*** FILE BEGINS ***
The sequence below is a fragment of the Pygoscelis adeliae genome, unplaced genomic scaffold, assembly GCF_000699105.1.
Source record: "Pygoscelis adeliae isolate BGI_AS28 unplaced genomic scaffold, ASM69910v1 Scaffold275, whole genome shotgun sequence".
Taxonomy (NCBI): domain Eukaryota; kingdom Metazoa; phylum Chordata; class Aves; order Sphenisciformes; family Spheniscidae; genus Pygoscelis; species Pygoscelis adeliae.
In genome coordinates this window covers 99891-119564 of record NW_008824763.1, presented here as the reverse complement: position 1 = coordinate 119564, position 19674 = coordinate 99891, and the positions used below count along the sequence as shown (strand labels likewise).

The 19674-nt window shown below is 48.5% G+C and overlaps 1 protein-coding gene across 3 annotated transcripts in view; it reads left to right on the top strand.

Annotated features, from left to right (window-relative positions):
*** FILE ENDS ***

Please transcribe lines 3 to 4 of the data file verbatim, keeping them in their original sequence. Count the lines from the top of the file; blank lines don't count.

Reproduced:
Taxonomy (NCBI): domain Eukaryota; kingdom Metazoa; phylum Chordata; class Aves; order Sphenisciformes; family Spheniscidae; genus Pygoscelis; species Pygoscelis adeliae.
In genome coordinates this window covers 99891-119564 of record NW_008824763.1, presented here as the reverse complement: position 1 = coordinate 119564, position 19674 = coordinate 99891, and the positions used below count along the sequence as shown (strand labels likewise).